THE DONCASTER ST LEGER STAKES

Anthony St Leger was born in February 1731 at Grangemellon in County Kildare, the fourth son of Sir John St Leger who was a judge. He was educated at Eton College and Peterhouse, Cambridge, the oldest of the Cambridge colleges.  At the age of 30 he married Margaret Wombwell in 1761 and they returned to her native Yorkshire in 1762 to live on the Park Hill Estate in Firbeck.  After leaving the 124th Regiment of Foot, where he reached the post of Lieutenant-Colonel, he became MP for Grimsby between 1768 and 1774. He established his own oval racecourse on the Park Hill Estate on which he trained the racehorses he bred at his stud. In 1776 he, along with the 2nd Marquess of Rockingham, Charles Watson-Wentworth, established a race for 3 year olds over 2 miles to be run at Doncaster. Contested on Cantley Common for the first time on Tuesday 24th September 1776, and moved to its present location on Town Moor Doncaster just two years later, the St Leger is the oldest of the 5 Classic races. The idea of the name ‘St Leger Stakes’ was first muted at The Red Lion Inn in the Market Place, Doncaster in 1778 and was due to be called the Rockingham Stakes after the Marquess of Rockingham, but it was finally agreed that it should be named after Anthony St Leger of Park Hill.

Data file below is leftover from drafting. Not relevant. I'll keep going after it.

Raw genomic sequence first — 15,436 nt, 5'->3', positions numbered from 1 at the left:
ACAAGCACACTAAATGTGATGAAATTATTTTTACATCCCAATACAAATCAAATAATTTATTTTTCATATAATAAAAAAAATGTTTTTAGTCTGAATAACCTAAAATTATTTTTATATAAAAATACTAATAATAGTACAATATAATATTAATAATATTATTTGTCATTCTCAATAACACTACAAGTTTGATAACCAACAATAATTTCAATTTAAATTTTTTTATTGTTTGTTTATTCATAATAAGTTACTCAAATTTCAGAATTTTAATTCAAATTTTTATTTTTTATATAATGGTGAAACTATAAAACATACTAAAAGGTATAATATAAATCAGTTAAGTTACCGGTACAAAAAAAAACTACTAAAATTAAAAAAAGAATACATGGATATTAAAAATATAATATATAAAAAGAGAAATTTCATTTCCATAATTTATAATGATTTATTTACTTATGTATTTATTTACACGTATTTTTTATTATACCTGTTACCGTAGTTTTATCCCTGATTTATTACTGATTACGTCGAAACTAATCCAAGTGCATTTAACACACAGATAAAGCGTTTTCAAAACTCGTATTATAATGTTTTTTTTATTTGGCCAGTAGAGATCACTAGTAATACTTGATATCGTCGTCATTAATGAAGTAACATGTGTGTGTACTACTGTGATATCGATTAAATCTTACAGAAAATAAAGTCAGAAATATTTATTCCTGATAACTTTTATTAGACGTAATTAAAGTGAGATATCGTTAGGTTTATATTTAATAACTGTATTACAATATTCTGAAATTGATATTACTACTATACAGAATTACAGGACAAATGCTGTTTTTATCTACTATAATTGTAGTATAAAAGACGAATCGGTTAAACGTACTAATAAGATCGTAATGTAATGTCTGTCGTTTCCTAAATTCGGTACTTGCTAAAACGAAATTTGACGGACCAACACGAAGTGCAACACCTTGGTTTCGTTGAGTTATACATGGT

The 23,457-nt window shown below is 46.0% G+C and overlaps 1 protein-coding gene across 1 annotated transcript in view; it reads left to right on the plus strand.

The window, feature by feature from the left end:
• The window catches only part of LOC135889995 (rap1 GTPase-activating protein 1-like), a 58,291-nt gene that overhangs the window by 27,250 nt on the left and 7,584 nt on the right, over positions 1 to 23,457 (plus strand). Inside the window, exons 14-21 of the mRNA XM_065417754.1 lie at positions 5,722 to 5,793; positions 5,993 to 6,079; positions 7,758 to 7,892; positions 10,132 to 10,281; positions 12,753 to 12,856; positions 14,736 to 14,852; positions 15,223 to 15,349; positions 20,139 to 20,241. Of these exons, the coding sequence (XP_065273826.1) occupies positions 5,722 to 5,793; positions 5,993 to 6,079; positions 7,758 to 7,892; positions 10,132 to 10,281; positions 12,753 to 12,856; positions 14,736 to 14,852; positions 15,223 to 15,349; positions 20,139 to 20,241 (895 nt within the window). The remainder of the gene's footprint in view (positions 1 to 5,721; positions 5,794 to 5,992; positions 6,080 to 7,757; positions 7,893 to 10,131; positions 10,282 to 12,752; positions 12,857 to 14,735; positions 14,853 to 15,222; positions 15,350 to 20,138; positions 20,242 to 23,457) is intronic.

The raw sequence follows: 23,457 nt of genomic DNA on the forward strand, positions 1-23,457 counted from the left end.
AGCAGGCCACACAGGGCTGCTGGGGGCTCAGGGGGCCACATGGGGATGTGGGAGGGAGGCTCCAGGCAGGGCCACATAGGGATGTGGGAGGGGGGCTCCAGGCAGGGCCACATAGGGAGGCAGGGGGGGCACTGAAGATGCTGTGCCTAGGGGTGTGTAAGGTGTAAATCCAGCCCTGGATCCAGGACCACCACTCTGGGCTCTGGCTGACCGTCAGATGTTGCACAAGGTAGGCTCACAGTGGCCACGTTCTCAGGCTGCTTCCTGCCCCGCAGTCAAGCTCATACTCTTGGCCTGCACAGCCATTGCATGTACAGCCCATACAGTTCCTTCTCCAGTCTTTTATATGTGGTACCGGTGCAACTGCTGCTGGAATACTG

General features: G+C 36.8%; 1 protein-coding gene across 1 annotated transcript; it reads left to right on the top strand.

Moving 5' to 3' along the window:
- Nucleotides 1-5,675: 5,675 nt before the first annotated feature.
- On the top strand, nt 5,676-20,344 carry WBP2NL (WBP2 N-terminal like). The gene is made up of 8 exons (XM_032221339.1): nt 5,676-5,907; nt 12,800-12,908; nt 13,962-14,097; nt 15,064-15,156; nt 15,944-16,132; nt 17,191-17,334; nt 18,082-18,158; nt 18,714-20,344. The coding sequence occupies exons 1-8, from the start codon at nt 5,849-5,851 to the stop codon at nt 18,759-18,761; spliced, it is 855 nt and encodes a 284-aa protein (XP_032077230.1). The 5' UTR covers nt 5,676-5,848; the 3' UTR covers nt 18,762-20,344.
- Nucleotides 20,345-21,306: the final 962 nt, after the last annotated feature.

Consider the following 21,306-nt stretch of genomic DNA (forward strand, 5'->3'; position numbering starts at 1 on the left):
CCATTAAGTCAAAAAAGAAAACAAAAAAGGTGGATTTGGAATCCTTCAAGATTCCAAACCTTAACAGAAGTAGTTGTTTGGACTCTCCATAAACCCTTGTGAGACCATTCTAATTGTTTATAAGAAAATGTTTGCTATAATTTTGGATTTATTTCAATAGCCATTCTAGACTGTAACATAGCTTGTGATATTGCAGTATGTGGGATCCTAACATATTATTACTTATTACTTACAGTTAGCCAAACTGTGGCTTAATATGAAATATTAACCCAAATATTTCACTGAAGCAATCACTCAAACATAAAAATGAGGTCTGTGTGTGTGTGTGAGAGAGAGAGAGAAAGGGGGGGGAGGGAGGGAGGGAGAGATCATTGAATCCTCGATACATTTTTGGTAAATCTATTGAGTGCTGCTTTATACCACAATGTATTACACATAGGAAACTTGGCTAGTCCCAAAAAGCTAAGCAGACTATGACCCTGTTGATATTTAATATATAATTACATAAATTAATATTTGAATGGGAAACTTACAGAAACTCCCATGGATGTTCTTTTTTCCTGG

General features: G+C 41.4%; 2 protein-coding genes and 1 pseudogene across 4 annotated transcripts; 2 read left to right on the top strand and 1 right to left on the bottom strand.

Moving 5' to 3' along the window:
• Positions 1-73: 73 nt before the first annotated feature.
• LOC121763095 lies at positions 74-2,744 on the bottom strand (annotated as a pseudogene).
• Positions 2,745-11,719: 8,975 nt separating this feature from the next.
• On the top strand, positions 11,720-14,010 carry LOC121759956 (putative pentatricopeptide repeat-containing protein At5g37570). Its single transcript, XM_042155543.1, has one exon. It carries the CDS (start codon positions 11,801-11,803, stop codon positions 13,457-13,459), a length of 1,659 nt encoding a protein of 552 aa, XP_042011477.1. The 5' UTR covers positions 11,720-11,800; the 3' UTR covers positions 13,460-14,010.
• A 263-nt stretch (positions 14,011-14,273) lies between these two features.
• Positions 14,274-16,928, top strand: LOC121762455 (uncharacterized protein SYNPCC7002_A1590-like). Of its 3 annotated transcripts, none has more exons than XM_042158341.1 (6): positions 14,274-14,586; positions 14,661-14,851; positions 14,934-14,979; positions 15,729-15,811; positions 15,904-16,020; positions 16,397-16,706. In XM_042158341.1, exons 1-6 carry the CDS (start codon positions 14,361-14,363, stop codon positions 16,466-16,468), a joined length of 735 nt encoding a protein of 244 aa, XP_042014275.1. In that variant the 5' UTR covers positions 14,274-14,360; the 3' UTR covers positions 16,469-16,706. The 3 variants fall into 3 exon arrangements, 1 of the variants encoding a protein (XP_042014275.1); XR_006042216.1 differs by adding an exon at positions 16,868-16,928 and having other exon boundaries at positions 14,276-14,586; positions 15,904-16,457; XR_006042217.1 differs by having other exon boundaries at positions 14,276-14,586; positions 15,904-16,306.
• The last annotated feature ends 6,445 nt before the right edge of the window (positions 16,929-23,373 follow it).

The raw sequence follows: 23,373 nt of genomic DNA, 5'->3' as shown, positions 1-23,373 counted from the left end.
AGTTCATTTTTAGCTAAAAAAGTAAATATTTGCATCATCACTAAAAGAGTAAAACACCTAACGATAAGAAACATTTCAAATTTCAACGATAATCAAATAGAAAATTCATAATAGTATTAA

It takes place each September and is run over 1 mile 6 furlongs and 115 yards. During the First World War, between 1915 and 1918, the race was staged at Newmarket over a mile and 6 furlongs of the Rowley Mile course when it was known as the September Stakes. Although the only year the race has not be held was in 1939 because of the outbreak of the Second World War, the race was transferred to Thirsk in 1940 when it was known as the Yorkshire St Leger; transferred to Manchester in 1941 when known as the New St Leger; between 1942 and 1944 it was transferred to Newmarket’s Summer Course when known as the New St Leger, and in 1945 it was staged at York when it was known as the St Leger Stakes. This site provides a comprehensive history of the St Leger; every winner, runner, owner, trainer and jockey and, where available, video clips of the majority of races run since the early 1900s. Every Classic winner has now been rated using times (the 1810 St Leger was one of the earliest occasions when a winner's time was provided), winning distances and strength of opposition. A very useful survey was carried out by the Sporting Times in May 1886 when 100 Jockey Club Members, owners, trainers, jockeys and tipsters were invited to list the top 10 racehorses. To see the results of that survey click here.

Note that the image shown opposite is of John Hayes St Leger, nephew of Colonel Anthony St Leger (1731 - 1786), and is in the public domain being by the artist Thomas Gainsborough who died in 1788.